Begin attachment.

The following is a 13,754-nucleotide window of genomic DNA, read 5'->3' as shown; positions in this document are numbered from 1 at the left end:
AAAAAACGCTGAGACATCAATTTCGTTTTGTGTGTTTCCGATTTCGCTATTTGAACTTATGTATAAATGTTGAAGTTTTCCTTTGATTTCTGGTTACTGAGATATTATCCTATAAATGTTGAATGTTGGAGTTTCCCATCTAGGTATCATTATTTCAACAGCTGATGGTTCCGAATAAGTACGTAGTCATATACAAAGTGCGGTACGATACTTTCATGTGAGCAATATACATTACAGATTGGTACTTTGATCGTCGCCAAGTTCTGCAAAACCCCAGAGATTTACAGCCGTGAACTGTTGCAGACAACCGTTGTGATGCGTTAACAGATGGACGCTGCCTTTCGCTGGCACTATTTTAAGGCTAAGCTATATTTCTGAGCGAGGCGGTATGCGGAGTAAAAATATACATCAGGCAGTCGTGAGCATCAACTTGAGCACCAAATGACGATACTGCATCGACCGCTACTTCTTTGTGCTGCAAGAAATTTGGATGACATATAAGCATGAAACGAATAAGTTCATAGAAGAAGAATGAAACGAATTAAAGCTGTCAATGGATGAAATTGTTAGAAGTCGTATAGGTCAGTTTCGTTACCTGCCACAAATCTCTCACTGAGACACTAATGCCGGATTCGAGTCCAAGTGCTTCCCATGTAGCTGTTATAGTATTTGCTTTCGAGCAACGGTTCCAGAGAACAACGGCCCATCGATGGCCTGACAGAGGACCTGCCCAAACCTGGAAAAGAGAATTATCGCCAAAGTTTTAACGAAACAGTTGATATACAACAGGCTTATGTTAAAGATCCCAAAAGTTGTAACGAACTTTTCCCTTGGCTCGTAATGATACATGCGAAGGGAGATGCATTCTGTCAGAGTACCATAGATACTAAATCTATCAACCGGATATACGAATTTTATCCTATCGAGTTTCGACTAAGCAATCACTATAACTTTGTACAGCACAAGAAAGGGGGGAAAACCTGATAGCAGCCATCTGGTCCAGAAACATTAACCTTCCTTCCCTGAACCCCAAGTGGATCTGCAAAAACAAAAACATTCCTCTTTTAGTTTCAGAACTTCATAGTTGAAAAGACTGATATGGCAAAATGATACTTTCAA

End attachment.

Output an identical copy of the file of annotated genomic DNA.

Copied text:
The following is a 13,754-nucleotide window of genomic DNA, read 5'->3' as shown; positions in this document are numbered from 1 at the left end:
AAAAAACGCTGAGACATCAATTTCGTTTTGTGTGTTTCCGATTTCGCTATTTGAACTTATGTATAAATGTTGAAGTTTTCCTTTGATTTCTGGTTACTGAGATATTATCCTATAAATGTTGAATGTTGGAGTTTCCCATCTAGGTATCATTATTTCAACAGCTGATGGTTCCGAATAAGTACGTAGTCATATACAAAGTGCGGTACGATACTTTCATGTGAGCAATATACATTACAGATTGGTACTTTGATCGTCGCCAAGTTCTGCAAAACCCCAGAGATTTACAGCCGTGAACTGTTGCAGACAACCGTTGTGATGCGTTAACAGATGGACGCTGCCTTTCGCTGGCACTATTTTAAGGCTAAGCTATATTTCTGAGCGAGGCGGTATGCGGAGTAAAAATATACATCAGGCAGTCGTGAGCATCAACTTGAGCACCAAATGACGATACTGCATCGACCGCTACTTCTTTGTGCTGCAAGAAATTTGGATGACATATAAGCATGAAACGAATAAGTTCATAGAAGAAGAATGAAACGAATTAAAGCTGTCAATGGATGAAATTGTTAGAAGTCGTATAGGTCAGTTTCGTTACCTGCCACAAATCTCTCACTGAGACACTAATGCCGGATTCGAGTCCAAGTGCTTCCCATGTAGCTGTTATAGTATTTGCTTTCGAGCAACGGTTCCAGAGAACAACGGCCCATCGATGGCCTGACAGAGGACCTGCCCAAACCTGGAAAAGAGAATTATCGCCAAAGTTTTAACGAAACAGTTGATATACAACAGGCTTATGTTAAAGATCCCAAAAGTTGTAACGAACTTTTCCCTTGGCTCGTAATGATACATGCGAAGGGAGATGCATTCTGTCAGAGTACCATAGATACTAAATCTATCAACCGGATATACGAATTTTATCCTATCGAGTTTCGACTAAGCAATCACTATAACTTTGTACAGCACAAGAAAGGGGGGAAAACCTGATAGCAGCCATCTGGTCCAGAAACATTAACCTTCCTTCCCTGAACCCCAAGTGGATCTGCAAAAACAAAAACATTCCTCTTTTAGTTTCAGAACTTCATAGTTGAAAAGACTGATATGGCAAAATGATACTTTCAA